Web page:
Anayasa, Anāyāsa, Anāyasa: 18 definitions
Anayasa means something in Hinduism, Sanskrit, Buddhism, Pali, Marathi, Hindi. If you want to know the exact meaning, history, etymology or English translation of this term then check out the descriptions on this page. Add your comment or reference to a book if you want to contribute to this summary article.
Alternative spellings of this word include Anayas.
Shaivism (Shaiva philosophy)Source: SOAS University of London: Protective Rites in the Netra Tantra
Anāyāsa (अनायास) refers to “without trouble”, according to the Netratantra of Kṣemarāja: a Śaiva text from the 9th century in which Śiva (Bhairava) teaches Pārvatī topics such as metaphysics, cosmology, and soteriology.—Accordingly, [verse 6.23-25a]—“Delighted, [the Mantrin] should visualize [the jīva] in his own or someone else’s [body] as being flooded by waves of Amṛta (amṛtormi), in the middle of a lotus on the ocean of milk, enclosed between two moons one above and one below, enclosed by the syllables saḥ, etc. He [visualizes his] body, beautiful inside and out, filled with nectar. [He is] freed without exertion and without trouble (anāyāsa), and liberated from any sickness”.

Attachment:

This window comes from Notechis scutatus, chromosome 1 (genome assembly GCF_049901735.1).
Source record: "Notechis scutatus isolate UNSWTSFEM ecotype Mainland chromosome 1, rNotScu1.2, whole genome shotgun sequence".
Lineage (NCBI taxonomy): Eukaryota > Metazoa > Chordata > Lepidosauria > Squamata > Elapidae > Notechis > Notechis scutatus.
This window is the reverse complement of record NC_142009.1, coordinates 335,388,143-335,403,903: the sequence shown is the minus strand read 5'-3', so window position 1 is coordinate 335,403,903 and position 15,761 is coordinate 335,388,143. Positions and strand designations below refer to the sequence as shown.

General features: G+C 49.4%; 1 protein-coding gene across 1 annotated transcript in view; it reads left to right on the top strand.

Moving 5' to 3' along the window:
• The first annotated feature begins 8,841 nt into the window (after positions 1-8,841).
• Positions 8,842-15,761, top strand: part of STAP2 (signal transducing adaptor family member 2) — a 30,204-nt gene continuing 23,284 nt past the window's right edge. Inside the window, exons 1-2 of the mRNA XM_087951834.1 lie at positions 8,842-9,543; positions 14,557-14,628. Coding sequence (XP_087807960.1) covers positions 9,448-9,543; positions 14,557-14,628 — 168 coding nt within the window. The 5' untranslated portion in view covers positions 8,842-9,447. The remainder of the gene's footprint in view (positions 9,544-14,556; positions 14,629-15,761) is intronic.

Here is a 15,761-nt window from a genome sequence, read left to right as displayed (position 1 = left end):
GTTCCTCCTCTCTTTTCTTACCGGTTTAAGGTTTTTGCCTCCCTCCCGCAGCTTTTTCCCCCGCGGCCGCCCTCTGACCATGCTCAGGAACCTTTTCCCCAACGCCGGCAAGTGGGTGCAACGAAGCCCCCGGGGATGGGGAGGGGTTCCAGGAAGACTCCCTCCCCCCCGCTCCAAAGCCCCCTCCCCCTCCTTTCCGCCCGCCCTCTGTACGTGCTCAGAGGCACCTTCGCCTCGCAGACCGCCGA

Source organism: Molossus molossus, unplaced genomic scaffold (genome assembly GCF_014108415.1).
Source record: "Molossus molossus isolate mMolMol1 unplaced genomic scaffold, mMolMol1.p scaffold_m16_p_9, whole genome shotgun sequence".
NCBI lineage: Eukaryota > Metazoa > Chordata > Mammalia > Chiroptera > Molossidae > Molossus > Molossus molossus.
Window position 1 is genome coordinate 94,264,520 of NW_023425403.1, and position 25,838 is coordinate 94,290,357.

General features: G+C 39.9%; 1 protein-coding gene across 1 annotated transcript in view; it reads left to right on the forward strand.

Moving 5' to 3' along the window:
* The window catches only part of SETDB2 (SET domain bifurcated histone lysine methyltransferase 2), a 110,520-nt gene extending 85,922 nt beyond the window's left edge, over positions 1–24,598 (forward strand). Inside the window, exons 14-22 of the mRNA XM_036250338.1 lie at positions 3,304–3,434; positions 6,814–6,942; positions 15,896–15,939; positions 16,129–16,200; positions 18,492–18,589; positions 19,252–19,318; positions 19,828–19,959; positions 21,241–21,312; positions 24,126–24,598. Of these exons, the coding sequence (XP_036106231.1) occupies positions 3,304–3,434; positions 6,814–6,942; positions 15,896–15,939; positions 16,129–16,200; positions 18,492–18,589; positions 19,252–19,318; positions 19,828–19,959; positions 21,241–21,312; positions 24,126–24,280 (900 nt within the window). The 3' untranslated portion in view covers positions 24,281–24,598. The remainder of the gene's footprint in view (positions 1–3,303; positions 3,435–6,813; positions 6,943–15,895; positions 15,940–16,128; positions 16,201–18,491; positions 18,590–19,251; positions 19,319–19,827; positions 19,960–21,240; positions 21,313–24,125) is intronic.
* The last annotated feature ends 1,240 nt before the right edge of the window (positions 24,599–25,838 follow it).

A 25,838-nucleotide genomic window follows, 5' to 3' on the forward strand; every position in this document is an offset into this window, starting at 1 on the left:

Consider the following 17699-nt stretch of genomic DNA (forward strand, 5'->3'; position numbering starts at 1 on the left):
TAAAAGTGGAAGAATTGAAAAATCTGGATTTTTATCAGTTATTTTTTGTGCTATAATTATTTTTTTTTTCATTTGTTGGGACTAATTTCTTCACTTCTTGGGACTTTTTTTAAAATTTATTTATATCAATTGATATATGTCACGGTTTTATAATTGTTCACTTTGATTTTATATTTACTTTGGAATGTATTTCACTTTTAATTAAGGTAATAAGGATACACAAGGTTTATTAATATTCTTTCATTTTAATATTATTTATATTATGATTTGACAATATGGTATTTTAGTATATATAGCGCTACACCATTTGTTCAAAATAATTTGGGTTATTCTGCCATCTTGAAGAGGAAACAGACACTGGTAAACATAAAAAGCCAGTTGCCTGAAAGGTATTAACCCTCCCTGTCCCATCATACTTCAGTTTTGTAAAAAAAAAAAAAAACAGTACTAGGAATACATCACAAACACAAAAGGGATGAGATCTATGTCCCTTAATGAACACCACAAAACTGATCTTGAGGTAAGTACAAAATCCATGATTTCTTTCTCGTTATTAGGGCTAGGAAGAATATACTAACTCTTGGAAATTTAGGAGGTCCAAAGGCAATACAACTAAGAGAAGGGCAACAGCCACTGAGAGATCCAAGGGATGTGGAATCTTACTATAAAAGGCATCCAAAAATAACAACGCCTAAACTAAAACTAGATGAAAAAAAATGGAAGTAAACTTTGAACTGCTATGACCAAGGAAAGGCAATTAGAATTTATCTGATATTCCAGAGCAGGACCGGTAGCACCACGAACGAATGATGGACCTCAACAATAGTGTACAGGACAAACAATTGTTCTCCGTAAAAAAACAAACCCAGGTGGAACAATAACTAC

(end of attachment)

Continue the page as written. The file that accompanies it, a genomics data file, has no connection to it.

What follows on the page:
Shaiva (शैव, śaiva) or Shaivism (śaivism) represents a tradition of Hinduism worshiping Shiva as the supreme being. Closely related to Shaktism, Shaiva literature includes a range of scriptures, including Tantras, while the root of this tradition may be traced back to the ancient Vedas.
Yoga (school of philosophy)Source: ORA: Amanaska (king of all yogas): A Critical Edition and Annotated Translation by Jason Birch